The Jaffa nodded. His assistance was needed with the next patient's ice bath, so he could not accompany her. "I have every confidence that she will do so," he replied.
Brightman had done all that medical science could do. She hoped and prayed that Teal'c was right.
O'Neill had left his office to try to get a little sleep, but whenever he managed to doze off, he was wakened soon after by nightmares of the time he had been so sick with the Ancients' plague--and the whole FUBAR with Kan'an and Ba'al that had followed. Finally about 0430h, he gave it up and stood under a hot shower running full blast until the dream images washed down the drain with the soap.
Daniel was in the cafeteria with a cup of coffee, and Jack smiled to see Sha're's translucent form next to him, drawing no more attention than any other night-shift denizen of the commissary. After the things the SGC had seen in the last eight years, no one who could see her so much as batted an eyelash at a ghost. She and Daniel had their heads together over copies of some old inscription like two peas in a pod, and Jack was willing to bet they hadn't been near Daniel's quarters all night.
Sha're said, "I recalled one of Amaunet's memories of this weapon. It is a thing of Ba'al's doing. Dan'yel had seen these inscriptions from one of the temples on the barren world of Kandar, what you know as P9D-391."
Daniel said, "From these writings, it sounds as though Ba'al may have had a bioweapons lab there. If he did, then we might find something there that could help with the research for a cure."
Jack asked him, "Can you be ready for a briefing in thirty?"
Jack downed his coffee and got down to his office. SG-16 was on ready alert. They were about to get a wake-up call.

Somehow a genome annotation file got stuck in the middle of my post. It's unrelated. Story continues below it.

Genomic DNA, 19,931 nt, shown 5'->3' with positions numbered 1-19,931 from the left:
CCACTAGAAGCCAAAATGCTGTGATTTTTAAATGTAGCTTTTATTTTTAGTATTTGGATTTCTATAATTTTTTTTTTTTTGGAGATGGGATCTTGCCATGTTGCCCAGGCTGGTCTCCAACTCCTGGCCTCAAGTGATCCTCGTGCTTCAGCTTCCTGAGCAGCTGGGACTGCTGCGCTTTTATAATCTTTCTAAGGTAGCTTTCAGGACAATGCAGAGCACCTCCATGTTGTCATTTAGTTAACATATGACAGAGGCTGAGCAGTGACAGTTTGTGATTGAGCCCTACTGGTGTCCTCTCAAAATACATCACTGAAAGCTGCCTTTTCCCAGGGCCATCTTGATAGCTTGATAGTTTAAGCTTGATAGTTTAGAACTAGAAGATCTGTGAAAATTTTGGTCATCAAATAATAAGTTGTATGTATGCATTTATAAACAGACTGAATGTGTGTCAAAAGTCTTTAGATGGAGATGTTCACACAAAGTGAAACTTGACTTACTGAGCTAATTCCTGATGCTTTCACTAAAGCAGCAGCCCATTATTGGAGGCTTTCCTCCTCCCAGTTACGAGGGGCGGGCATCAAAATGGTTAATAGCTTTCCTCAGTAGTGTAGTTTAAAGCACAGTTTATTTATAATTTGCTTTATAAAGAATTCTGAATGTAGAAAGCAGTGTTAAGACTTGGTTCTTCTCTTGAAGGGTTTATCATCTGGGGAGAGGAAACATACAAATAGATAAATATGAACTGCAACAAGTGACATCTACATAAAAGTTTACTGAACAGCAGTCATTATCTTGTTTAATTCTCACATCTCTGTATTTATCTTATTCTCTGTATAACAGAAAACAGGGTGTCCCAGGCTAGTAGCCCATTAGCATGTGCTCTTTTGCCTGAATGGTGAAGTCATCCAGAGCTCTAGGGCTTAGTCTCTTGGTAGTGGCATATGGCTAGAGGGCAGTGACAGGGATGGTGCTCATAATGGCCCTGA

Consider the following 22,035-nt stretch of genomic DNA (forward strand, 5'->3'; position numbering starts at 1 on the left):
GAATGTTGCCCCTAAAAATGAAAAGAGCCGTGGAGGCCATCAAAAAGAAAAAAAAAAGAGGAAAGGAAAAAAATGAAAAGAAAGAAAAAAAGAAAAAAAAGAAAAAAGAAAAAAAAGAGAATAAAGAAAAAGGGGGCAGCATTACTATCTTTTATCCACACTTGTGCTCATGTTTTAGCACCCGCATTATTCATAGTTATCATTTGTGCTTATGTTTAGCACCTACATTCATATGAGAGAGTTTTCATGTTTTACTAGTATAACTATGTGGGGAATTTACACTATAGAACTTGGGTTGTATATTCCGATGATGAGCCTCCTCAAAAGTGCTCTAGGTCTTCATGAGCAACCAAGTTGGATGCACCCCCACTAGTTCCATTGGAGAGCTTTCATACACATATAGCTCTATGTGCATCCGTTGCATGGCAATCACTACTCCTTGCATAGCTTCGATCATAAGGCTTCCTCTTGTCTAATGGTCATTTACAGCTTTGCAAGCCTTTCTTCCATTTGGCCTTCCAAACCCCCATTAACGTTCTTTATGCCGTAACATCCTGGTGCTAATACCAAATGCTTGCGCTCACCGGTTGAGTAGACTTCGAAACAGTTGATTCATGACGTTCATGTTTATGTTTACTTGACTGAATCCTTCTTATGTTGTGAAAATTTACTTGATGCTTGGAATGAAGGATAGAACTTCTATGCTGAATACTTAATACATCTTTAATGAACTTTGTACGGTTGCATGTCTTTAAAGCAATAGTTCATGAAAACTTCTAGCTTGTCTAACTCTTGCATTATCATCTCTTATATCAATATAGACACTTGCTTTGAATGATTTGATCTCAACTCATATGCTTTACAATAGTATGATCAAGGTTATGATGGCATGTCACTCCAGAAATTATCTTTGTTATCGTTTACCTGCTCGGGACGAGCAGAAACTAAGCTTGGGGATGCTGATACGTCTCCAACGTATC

Someone moving near her cot woke Carter from a confused, horrifying dream of fire and blood and pain. She saw a Jaffa hand reaching for her and training and reflexes took over. An instant later she was off the bed with her arm across the enemy's throat.
Someone yelled, "Airman, stand down!"
She blinked and the Jaffa disappeared. Instead, she was eye-to-eye with a terrified Donna Brightman.
The Air Force nurse who had snapped her out of it somehow caught them both before they could hit the floor. Brightman gasped for air behind her mask and helped get Carter back to bed.
"Donna, are you OK? I'm sorry! I swear I thought you were a Jaffa!" Carter exclaimed.
"I'm OK! I was just scared, not hurt!" Brightman managed to gasp.
The nurse, Lynn Rush, said, "That's why you never do that! You thank your lucky stars that wasn't General O'Neill. I've seen him throw Teal'c across the infirmary before!"
Donna got herself under control. "Lord have mercy, I was going to ask if you were feeling better but I think that just got answered."
There was a loud round of laughter in the corridor, and somebody made a wiseass remark about payback for all that ice.
Carter realized she actually was feeling better, more so than that adrenaline rush explained. Her gown was wringing wet, this time from sweat rather than ice water. "Donna, you pulled it off! And that was one hell of a thank-you."
"No, Rush is right, ma'am, I asked for it. I'm OK, really, you just scared me out of ten years' growth! If I had been a Jaffa, I'd have been a dead one. When you're back on your feet you're going to have to show me how you did that."
"Sure, as soon as you tell me what I did."
Carter tried to figure out what exactly she had been dreaming about. The Jaffa, a short, stocky light-haired man wearing Ba'al's symbol, reaching down to pull her out of something that glowed white...and before that...
Donna saw her blanch white and hurried to find out what was wrong.
Sam took deep breaths and made herself settle down. "I just remembered that nightmare, that's all. I'm all right now."
Donna said gently, "It must've been a doozie. This was all way more excitement than you needed right now." She briefly examined Carter. "You're doing much better. In fact, everyone's nearly out of the woods. With rest and fluids, you'll be up and around in no time. Lynn's going to draw some blood then you need to rest."
Carter grumbled, "What I'll be needing is a transfusion." The wisecrack drew laughter, even from Bill Lee, who frankly looked like death warmed over.
Rush said, "I'll try to leave you some, Colonel."
Carter lay back and let her do her job. If Brightman was right and the worst was over, she wondered how long it would be before they were allowed to go home.